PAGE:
I turned the volume up to allow the music to totally surround me.  God and I were engaged in a conversation, and meeting each other in the music.

Somebody's gonna have to pay
And it looks like you and me.

My teeth were gritting. My heart was aching as I wondered out loud where was God in all of this insanity?  And the next prayer came out through the car speakers... 

Somebody needs you Lord
Come by here....

A song Ysaye Maria Barnwell wrote to her late father called Wanting Memories broke the flood gates open for my tears to come in streams down my cheeks...

I am sitting here wanting memories to teach me--
To see the beauty of the world through my own eyes...

YES!  Lord, show me the beauty of the world because I don't see it right now....

You used to rock me in the cradle of your arms
You said you'd hold me till
the pains of life were gone
You said you'd comfort me in times like these--
now I need you
Now I need you, and you are gone.

I am surprised I didn't drive off the road!  These words were echoing from my heart to heaven in search of an answer from God.  I was feeling so isolated, so discarded. 

I am sitting here wanting memories to teach me--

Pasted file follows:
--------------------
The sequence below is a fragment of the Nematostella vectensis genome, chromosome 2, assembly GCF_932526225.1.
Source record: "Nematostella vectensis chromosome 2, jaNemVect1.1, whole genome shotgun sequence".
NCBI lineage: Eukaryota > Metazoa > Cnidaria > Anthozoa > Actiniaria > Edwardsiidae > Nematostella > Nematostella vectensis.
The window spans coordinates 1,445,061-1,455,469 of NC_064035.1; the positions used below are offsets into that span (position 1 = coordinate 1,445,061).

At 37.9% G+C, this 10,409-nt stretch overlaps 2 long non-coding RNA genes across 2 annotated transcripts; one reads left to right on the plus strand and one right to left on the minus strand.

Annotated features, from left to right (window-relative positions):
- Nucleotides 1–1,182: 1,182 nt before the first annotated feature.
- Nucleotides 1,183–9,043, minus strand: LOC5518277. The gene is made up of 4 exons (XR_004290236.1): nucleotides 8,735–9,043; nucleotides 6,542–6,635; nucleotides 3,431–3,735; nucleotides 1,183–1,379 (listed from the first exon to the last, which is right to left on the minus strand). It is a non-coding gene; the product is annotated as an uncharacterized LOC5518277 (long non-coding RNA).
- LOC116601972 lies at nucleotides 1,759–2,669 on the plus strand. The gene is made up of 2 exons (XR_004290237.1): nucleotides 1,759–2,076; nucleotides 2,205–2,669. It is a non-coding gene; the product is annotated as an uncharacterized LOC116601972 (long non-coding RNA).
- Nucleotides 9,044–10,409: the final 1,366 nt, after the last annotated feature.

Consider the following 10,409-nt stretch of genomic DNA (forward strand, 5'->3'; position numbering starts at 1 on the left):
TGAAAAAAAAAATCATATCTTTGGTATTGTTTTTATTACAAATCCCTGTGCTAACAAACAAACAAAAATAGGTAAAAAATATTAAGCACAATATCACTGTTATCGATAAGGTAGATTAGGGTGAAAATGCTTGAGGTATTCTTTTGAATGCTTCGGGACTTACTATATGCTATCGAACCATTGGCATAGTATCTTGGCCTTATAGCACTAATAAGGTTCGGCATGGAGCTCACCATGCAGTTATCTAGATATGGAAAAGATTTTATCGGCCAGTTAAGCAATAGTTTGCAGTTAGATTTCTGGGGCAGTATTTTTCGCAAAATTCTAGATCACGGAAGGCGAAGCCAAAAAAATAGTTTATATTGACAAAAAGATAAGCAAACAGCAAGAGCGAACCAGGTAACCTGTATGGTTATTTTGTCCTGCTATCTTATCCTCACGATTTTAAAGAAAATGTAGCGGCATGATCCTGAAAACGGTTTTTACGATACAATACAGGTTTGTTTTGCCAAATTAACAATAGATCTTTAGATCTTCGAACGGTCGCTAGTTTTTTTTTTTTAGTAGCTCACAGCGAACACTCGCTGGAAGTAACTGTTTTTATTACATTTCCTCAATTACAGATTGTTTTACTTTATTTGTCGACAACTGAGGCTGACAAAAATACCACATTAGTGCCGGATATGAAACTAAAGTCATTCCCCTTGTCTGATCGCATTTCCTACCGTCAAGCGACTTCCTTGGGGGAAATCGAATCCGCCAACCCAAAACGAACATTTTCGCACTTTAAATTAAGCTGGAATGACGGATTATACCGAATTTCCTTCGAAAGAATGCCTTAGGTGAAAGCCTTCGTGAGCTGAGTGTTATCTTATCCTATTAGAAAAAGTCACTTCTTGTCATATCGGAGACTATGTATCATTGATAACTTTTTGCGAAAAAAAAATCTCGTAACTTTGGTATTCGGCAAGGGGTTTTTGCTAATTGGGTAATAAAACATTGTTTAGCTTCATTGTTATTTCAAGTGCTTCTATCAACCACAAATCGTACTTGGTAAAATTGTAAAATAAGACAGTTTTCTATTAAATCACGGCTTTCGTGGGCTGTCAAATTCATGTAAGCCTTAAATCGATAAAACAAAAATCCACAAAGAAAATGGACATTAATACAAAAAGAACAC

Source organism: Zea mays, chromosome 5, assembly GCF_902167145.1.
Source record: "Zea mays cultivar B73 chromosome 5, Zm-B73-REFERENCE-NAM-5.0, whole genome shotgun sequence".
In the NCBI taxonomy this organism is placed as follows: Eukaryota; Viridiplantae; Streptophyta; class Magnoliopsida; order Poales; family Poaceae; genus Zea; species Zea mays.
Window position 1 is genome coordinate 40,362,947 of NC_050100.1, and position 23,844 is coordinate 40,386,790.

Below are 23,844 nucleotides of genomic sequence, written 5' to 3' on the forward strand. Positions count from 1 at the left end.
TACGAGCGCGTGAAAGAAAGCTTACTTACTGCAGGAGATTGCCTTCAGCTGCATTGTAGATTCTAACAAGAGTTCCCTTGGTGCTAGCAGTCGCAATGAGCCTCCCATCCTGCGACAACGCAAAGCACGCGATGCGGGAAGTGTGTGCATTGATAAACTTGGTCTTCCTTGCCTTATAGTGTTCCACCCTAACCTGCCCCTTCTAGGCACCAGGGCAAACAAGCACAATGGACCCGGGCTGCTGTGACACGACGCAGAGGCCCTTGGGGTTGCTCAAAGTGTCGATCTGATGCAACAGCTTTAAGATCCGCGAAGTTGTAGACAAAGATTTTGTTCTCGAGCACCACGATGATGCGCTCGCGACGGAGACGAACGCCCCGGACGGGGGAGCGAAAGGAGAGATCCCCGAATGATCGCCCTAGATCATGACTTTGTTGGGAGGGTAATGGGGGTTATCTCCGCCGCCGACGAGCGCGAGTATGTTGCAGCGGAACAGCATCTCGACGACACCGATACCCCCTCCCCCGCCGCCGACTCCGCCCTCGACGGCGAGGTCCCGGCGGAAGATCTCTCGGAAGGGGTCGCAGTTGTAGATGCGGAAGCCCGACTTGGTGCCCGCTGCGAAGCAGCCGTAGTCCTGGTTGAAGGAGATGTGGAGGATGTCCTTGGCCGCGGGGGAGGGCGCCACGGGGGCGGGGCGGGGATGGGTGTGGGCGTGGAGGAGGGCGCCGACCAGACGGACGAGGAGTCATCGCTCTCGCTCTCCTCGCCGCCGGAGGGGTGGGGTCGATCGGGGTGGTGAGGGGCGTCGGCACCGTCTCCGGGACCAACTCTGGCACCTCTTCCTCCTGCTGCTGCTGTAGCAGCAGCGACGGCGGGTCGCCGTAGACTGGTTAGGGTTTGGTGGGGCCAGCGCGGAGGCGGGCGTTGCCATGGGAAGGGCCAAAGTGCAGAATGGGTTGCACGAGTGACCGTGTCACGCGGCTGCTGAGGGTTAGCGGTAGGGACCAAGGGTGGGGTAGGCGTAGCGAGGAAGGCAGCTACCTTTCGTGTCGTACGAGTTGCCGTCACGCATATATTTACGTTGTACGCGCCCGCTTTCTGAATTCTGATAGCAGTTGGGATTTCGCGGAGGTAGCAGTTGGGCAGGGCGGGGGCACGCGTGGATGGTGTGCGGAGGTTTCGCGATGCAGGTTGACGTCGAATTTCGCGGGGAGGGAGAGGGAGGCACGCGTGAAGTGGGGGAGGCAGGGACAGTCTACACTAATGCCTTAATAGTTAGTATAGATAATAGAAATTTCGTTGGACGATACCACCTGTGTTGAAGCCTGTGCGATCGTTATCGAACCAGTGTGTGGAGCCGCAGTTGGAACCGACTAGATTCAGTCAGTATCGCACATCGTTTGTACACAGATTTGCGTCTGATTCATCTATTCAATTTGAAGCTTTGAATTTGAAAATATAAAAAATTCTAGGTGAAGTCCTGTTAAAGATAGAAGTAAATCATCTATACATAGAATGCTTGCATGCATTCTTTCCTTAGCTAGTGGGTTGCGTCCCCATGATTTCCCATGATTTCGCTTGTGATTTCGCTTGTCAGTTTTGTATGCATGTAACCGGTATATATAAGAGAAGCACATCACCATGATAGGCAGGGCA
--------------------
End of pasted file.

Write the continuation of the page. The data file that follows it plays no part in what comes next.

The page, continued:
To see the beauty of the world through my own eyes.
Since you've gone and left me, 
There's been so little beauty--
But I know I saw it clearly through your eyes.

And, as any conversation I've ever had with God seems to go, my pleas will receive a reply.  And no--I don't get to have the last word. 

I am sitting here wanting memories to teach me--
To see the beauty of the world through my own eyes.
I thought you were gone, but now I know you're with me
You are the voice that whispers
All I need to hear.

I know a please, a thank you, and a smile will take me far.
I know that I am you and you are me and we are one.
I know that who I am is numbered in each grain of sand
I know that I've been blessed again and over again.

The stream of tears came to a trickle and finally a stop. I felt God was very much with me, even in this moment of deep pain, and was reaching out to me to remind me that I am still among the beloved.

More songs on the CD came crashing through the fog of my brain.  "I'm gonna get my baby out of jail."  "Stay a little bit longer with me."  How appropriate that the CD title is "Still on the Journey"!  

In this case, the journey was to see my spiritual director who let me sob and shared in my dismay at all that had happened.  But as the director, she also pointed my thoughts back to the need for another conversation.  And to give the rector the chance to redeem himself of the "Generic Episcopalian" monniker instead of giving into the instinct to withdraw and remain angry.  This is all part of the learning for me.   

I agreed to meet him following the 12:10 Eucharistic service in the clergy vesting room.  His homily had been all about being apostles and carrying the gospel message out into the world and meeting people where they are.